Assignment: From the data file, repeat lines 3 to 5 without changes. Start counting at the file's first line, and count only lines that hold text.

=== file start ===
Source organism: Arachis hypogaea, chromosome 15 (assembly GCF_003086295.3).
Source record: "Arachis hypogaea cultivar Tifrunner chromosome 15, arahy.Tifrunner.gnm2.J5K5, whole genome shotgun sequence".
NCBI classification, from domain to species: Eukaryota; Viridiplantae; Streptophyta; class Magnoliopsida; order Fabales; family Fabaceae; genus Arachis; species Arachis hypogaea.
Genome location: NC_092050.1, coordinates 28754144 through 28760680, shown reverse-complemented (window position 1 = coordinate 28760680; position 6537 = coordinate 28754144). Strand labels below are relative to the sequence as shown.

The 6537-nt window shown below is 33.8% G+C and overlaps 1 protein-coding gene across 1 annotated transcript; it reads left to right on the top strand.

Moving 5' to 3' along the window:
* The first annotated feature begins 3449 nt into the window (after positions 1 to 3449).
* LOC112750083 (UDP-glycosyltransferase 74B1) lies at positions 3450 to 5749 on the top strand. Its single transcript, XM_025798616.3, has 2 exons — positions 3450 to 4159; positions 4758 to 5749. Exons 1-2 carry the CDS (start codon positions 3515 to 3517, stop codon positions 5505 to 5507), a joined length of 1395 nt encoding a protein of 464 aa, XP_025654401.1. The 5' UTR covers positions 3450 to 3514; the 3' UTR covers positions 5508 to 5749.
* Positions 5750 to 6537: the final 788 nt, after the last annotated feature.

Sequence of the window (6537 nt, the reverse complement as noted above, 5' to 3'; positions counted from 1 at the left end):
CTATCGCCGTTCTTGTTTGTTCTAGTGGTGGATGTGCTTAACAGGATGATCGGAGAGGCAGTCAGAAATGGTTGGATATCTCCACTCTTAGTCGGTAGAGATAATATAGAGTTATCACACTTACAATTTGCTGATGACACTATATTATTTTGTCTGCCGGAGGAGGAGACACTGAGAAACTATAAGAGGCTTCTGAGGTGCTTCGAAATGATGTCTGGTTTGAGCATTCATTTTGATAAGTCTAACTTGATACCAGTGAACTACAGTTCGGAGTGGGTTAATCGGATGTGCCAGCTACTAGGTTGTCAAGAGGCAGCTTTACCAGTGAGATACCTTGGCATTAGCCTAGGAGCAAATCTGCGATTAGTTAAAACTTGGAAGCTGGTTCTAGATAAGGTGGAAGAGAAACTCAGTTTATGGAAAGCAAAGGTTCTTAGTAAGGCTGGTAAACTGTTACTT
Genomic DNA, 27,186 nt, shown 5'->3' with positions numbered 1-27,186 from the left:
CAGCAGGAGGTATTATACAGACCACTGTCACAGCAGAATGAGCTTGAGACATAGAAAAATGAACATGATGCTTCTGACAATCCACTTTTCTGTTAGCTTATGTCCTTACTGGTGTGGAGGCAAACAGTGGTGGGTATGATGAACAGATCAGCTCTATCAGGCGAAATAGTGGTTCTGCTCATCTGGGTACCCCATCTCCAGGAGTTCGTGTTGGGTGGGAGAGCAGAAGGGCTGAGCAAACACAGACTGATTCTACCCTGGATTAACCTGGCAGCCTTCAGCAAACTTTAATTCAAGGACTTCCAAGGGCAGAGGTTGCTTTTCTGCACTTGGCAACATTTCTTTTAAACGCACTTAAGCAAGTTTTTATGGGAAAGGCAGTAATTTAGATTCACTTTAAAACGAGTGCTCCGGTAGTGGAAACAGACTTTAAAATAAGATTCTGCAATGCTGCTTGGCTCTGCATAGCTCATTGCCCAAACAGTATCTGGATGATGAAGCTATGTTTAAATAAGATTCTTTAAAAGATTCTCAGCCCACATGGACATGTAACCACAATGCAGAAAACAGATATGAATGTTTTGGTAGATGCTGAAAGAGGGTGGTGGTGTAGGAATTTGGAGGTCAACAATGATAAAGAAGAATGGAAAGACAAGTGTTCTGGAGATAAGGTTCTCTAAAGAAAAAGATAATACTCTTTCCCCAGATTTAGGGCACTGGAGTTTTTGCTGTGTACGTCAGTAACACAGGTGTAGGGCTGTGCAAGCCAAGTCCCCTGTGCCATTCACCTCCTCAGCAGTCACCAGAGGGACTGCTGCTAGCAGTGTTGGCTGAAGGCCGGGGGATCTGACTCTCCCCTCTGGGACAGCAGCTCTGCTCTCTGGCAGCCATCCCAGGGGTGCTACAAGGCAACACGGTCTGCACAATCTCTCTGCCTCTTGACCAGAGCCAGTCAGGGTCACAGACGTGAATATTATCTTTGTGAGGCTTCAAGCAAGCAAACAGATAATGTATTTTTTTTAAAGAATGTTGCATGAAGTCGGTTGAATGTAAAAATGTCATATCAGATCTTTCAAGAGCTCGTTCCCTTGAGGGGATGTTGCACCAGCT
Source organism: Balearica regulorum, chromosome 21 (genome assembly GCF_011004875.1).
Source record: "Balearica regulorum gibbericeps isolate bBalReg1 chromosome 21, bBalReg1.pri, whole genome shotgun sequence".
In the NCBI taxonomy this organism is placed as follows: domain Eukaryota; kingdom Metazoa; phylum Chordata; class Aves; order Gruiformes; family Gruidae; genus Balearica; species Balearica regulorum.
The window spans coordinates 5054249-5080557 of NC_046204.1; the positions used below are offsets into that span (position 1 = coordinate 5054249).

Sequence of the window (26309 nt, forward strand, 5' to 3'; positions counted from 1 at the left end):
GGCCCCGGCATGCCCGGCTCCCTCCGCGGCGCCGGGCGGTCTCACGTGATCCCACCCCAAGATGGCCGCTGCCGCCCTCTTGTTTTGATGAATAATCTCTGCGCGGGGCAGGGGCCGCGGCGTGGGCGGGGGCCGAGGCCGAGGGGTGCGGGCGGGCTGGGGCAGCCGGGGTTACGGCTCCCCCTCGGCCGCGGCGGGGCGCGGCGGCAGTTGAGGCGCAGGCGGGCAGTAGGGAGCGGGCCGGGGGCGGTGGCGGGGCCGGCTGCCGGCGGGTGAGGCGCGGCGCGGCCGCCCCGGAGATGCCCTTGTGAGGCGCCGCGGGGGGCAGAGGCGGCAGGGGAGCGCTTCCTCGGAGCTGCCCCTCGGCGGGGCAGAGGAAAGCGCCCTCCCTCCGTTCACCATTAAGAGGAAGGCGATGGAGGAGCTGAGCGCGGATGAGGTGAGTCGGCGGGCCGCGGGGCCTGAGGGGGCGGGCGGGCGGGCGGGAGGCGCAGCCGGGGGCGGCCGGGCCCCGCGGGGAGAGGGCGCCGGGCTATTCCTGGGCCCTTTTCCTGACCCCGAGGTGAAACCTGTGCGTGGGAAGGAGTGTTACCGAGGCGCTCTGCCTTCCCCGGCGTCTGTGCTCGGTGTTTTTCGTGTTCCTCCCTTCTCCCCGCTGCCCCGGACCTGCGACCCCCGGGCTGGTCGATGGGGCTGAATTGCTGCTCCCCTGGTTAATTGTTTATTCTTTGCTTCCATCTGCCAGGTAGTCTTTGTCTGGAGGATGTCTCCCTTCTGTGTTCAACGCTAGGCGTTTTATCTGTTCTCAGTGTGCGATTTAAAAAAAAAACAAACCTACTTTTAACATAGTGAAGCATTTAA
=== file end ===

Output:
NCBI classification, from domain to species: Eukaryota; Viridiplantae; Streptophyta; class Magnoliopsida; order Fabales; family Fabaceae; genus Arachis; species Arachis hypogaea.
Genome location: NC_092050.1, coordinates 28754144 through 28760680, shown reverse-complemented (window position 1 = coordinate 28760680; position 6537 = coordinate 28754144). Strand labels below are relative to the sequence as shown.

The 6537-nt window shown below is 33.8% G+C and overlaps 1 protein-coding gene across 1 annotated transcript; it reads left to right on the top strand.